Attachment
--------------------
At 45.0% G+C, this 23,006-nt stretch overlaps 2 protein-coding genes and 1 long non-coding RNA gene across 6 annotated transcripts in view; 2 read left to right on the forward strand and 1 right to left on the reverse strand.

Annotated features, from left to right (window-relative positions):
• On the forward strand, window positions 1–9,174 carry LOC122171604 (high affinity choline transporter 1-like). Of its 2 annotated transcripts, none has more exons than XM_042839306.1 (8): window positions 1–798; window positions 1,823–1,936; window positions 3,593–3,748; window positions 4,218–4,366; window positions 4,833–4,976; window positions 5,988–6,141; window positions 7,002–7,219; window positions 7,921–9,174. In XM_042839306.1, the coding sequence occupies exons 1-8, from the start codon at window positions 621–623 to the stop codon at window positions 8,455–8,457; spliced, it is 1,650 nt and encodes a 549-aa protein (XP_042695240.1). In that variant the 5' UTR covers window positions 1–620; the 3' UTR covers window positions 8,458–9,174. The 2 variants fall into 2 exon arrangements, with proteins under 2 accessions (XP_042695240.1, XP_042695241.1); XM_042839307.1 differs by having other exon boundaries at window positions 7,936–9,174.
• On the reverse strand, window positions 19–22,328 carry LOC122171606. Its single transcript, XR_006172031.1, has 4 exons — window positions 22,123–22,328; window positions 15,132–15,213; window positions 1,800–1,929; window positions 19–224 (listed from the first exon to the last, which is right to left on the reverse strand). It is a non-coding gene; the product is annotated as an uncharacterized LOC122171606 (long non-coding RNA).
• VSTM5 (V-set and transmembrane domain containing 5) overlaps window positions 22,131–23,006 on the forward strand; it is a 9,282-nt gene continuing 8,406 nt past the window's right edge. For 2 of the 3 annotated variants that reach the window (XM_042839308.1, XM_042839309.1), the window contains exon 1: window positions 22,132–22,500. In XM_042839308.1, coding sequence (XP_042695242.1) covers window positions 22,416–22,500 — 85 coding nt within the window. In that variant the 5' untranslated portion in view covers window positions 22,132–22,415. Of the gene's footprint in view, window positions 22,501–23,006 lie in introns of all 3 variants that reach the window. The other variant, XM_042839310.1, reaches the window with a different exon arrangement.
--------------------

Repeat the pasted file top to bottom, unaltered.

At 45.0% G+C, this 23,006-nt stretch overlaps 2 protein-coding genes and 1 long non-coding RNA gene across 6 annotated transcripts in view; 2 read left to right on the forward strand and 1 right to left on the reverse strand.

Annotated features, from left to right (window-relative positions):
• On the forward strand, window positions 1–9,174 carry LOC122171604 (high affinity choline transporter 1-like). Of its 2 annotated transcripts, none has more exons than XM_042839306.1 (8): window positions 1–798; window positions 1,823–1,936; window positions 3,593–3,748; window positions 4,218–4,366; window positions 4,833–4,976; window positions 5,988–6,141; window positions 7,002–7,219; window positions 7,921–9,174. In XM_042839306.1, the coding sequence occupies exons 1-8, from the start codon at window positions 621–623 to the stop codon at window positions 8,455–8,457; spliced, it is 1,650 nt and encodes a 549-aa protein (XP_042695240.1). In that variant the 5' UTR covers window positions 1–620; the 3' UTR covers window positions 8,458–9,174. The 2 variants fall into 2 exon arrangements, with proteins under 2 accessions (XP_042695240.1, XP_042695241.1); XM_042839307.1 differs by having other exon boundaries at window positions 7,936–9,174.
• On the reverse strand, window positions 19–22,328 carry LOC122171606. Its single transcript, XR_006172031.1, has 4 exons — window positions 22,123–22,328; window positions 15,132–15,213; window positions 1,800–1,929; window positions 19–224 (listed from the first exon to the last, which is right to left on the reverse strand). It is a non-coding gene; the product is annotated as an uncharacterized LOC122171606 (long non-coding RNA).
• VSTM5 (V-set and transmembrane domain containing 5) overlaps window positions 22,131–23,006 on the forward strand; it is a 9,282-nt gene continuing 8,406 nt past the window's right edge. For 2 of the 3 annotated variants that reach the window (XM_042839308.1, XM_042839309.1), the window contains exon 1: window positions 22,132–22,500. In XM_042839308.1, coding sequence (XP_042695242.1) covers window positions 22,416–22,500 — 85 coding nt within the window. In that variant the 5' untranslated portion in view covers window positions 22,132–22,415. Of the gene's footprint in view, window positions 22,501–23,006 lie in introns of all 3 variants that reach the window. The other variant, XM_042839310.1, reaches the window with a different exon arrangement.